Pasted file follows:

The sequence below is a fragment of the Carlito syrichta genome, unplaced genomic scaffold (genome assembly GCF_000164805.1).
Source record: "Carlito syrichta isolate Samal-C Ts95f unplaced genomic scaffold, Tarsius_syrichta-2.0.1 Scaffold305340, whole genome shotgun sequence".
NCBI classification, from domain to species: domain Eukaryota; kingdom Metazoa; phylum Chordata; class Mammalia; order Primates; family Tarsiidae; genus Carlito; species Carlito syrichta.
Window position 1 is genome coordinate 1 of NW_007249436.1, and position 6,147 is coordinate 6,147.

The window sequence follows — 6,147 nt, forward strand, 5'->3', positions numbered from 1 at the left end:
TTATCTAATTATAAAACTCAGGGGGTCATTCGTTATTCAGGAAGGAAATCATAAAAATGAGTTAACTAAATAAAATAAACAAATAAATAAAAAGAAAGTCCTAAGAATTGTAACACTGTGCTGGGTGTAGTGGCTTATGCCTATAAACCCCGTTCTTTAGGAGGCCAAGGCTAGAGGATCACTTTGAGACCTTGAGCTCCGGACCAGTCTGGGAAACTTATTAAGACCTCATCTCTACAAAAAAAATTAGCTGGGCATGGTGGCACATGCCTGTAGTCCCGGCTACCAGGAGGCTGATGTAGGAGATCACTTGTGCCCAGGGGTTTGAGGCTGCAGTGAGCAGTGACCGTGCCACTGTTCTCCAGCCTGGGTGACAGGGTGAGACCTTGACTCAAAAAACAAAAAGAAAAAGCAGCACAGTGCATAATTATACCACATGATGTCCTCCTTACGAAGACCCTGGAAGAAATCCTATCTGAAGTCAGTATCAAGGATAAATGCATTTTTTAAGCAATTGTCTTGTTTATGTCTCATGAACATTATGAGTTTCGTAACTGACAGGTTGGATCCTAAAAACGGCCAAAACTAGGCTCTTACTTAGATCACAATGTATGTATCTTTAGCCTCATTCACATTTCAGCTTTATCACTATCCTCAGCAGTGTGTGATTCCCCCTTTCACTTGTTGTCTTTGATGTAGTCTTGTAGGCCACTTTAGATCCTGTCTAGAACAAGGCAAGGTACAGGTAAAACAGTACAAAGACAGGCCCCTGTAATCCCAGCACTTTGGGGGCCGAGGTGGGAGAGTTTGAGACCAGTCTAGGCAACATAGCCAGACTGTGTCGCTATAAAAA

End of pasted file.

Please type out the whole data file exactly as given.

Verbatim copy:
The sequence below is a fragment of the Carlito syrichta genome, unplaced genomic scaffold (genome assembly GCF_000164805.1).
Source record: "Carlito syrichta isolate Samal-C Ts95f unplaced genomic scaffold, Tarsius_syrichta-2.0.1 Scaffold305340, whole genome shotgun sequence".
NCBI classification, from domain to species: domain Eukaryota; kingdom Metazoa; phylum Chordata; class Mammalia; order Primates; family Tarsiidae; genus Carlito; species Carlito syrichta.
Window position 1 is genome coordinate 1 of NW_007249436.1, and position 6,147 is coordinate 6,147.

The window sequence follows — 6,147 nt, forward strand, 5'->3', positions numbered from 1 at the left end:
TTATCTAATTATAAAACTCAGGGGGTCATTCGTTATTCAGGAAGGAAATCATAAAAATGAGTTAACTAAATAAAATAAACAAATAAATAAAAAGAAAGTCCTAAGAATTGTAACACTGTGCTGGGTGTAGTGGCTTATGCCTATAAACCCCGTTCTTTAGGAGGCCAAGGCTAGAGGATCACTTTGAGACCTTGAGCTCCGGACCAGTCTGGGAAACTTATTAAGACCTCATCTCTACAAAAAAAATTAGCTGGGCATGGTGGCACATGCCTGTAGTCCCGGCTACCAGGAGGCTGATGTAGGAGATCACTTGTGCCCAGGGGTTTGAGGCTGCAGTGAGCAGTGACCGTGCCACTGTTCTCCAGCCTGGGTGACAGGGTGAGACCTTGACTCAAAAAACAAAAAGAAAAAGCAGCACAGTGCATAATTATACCACATGATGTCCTCCTTACGAAGACCCTGGAAGAAATCCTATCTGAAGTCAGTATCAAGGATAAATGCATTTTTTAAGCAATTGTCTTGTTTATGTCTCATGAACATTATGAGTTTCGTAACTGACAGGTTGGATCCTAAAAACGGCCAAAACTAGGCTCTTACTTAGATCACAATGTATGTATCTTTAGCCTCATTCACATTTCAGCTTTATCACTATCCTCAGCAGTGTGTGATTCCCCCTTTCACTTGTTGTCTTTGATGTAGTCTTGTAGGCCACTTTAGATCCTGTCTAGAACAAGGCAAGGTACAGGTAAAACAGTACAAAGACAGGCCCCTGTAATCCCAGCACTTTGGGGGCCGAGGTGGGAGAGTTTGAGACCAGTCTAGGCAACATAGCCAGACTGTGTCGCTATAAAAA